Defending The Power Glove

by Kevin on

So, if you’ve been keeping track of the recent Nintendorks updates (the new game for me is counting how many DRCs are written saying “OH GOD IT’S TOO MUCH” because this is proof of Internet Rule 8.34 that states that “You will never please anyone on the internet ever.”), you know that I own a working Power Glove. I know that I’m not the only one, as close to 100,000 were made and sold to the public. After pulling it out again after years of it sitting safely in a large trunk in my room, I decided to do a little research on it, and realized that everything there is to say on the internet about the Power Glove is divided into two camps: a) “The Power Glove…It’s So Bad!” That is from The Wizard! Do you remember The Wizard? I REMEMBER IT.

b) The Power Glove is a piece of shit! Look, I said shit! I am going to drink a beer.

I call (a) the “It’s Cool To Remember Things From The 80’s!” response, and (b) the “I Find The Angry Video Game Nerd Funny” response. Either way, these both reflect a very poor view of the Power Glove, and I realized that it’s been given a short shrift since it’s inception. So, after taking it through it’s paces, I took a few deep breaths, and decided to play Devil’s Advocate. If someone is going to stand up and defend the peripheral, it’s going to be me.

First, let’s regurgitate some Wikipedia. The Power Glove was made in 1989 by Mattel. It was based on a more functional dataglove used by NASA to help pilot robots in space or something, and Mattel realized that they could throw out a whole bunch of functionality, make it sleek and gray, and sell it for 75 bucks to Nintendo owners. The original $10,000 V.P.L. Inc. Dataglove on which the final design was based, collected all kinds of data, including pitch, roll, yaw, and the finger movements to a resolution of 256 positions. The Power Glove on the other hand, could only send data on motion in 3 dimensions, roll, and a meager four positions for each fingers. The way it managed to work it’s magic was through an ultrasound emitting L-shaped “sensor bar” that sat on your TV.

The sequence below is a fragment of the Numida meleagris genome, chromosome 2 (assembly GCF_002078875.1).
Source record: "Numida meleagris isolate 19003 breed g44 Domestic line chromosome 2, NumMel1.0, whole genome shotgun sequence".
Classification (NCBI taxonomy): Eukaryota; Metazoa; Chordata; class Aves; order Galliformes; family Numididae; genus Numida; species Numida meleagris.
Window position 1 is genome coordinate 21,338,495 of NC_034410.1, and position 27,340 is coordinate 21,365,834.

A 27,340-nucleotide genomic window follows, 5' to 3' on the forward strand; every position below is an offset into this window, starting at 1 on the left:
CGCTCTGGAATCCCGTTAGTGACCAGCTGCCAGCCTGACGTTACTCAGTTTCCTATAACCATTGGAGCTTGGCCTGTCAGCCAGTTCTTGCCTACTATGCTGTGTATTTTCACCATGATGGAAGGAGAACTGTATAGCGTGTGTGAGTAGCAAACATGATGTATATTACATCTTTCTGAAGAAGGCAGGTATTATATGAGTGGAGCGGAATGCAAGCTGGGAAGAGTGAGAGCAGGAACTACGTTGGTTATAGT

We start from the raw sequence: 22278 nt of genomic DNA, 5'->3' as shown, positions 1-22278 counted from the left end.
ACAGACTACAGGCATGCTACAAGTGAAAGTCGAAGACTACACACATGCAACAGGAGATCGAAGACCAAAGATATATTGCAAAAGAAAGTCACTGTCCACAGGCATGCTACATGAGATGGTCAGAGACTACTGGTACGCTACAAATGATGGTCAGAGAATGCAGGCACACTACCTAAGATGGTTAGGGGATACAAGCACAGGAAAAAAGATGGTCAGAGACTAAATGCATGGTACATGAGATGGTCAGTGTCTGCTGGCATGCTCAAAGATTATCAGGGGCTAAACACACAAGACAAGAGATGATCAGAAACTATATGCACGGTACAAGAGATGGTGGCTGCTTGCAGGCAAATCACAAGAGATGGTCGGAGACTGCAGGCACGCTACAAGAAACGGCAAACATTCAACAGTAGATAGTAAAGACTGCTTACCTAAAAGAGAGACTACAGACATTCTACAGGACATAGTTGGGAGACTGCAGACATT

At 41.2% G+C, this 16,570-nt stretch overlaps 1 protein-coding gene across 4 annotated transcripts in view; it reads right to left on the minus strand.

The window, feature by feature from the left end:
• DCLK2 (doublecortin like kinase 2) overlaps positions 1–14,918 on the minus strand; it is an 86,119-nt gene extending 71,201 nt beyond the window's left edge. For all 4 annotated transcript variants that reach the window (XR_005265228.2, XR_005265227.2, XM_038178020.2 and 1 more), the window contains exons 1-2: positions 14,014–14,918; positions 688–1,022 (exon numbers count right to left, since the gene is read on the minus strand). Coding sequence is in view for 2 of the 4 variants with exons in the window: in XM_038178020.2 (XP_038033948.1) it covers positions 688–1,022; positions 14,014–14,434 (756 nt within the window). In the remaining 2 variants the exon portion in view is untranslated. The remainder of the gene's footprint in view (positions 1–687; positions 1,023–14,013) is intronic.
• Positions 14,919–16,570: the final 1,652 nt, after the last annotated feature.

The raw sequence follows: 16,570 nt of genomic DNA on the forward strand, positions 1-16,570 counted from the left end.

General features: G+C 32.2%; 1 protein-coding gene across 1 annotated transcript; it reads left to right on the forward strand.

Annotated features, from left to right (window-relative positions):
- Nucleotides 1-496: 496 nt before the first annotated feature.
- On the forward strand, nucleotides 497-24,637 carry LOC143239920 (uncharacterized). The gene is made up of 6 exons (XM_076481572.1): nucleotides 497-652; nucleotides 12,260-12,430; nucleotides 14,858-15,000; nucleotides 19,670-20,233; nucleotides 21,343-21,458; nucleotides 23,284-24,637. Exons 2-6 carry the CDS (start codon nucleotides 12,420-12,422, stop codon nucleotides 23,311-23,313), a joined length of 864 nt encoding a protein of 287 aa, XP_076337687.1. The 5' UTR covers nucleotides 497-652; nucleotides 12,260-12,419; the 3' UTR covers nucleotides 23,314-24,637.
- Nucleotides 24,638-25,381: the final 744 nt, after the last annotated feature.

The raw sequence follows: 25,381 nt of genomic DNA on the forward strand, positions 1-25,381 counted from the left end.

If this all sounds familiar, then you are reading ahead. Calm down, we’ll get there in a bit.

So, back to the Power Glove. The sensor bar emitted ultrasound which was picked up by sensors in the Glove, and the on-board Glove computer translated the data into meaningful signals that went to the NES. On the Glove itself was a full controller, including control pad and the four buttons that we all know and love: A, B, Start, and Select. What a lot of people didn’t know was that above that was a keypad that was used to input codes for various controlling styles.

Let me stop here. A lot of what makes the Power Glove actually fun was that it came pre-programmed to work with different games. For instance, in Rad Racer, you know how our man Lucas controls the car by steering a fake wheel? This is an actual setting, where you would also put the car in gear by moving a fake gearshift. It’s one of many. There is indeed a Punch-Out control scheme where you punch various places and dodge via the glove. There’s even a kind of bizarre RC Pro Am setting where you just twiddle fingers around and the Glove’s movements don’t come into play at all. While some decry this as being too complicated, I think that those people are morons. Is it really that hard to look something up on the internet? Shit, people. Shit. It takes me literally eight seconds to type in “Power Glove Instructions” on Google and find these codes, and they’re much, much easier to input than the Konami Code:

“To enter PROGRAM 5, press: (PROG) (5) (ENTR) (ENTR)”

Done and done. Now my hand “becomes” a plane! It is all the best parts of heaven!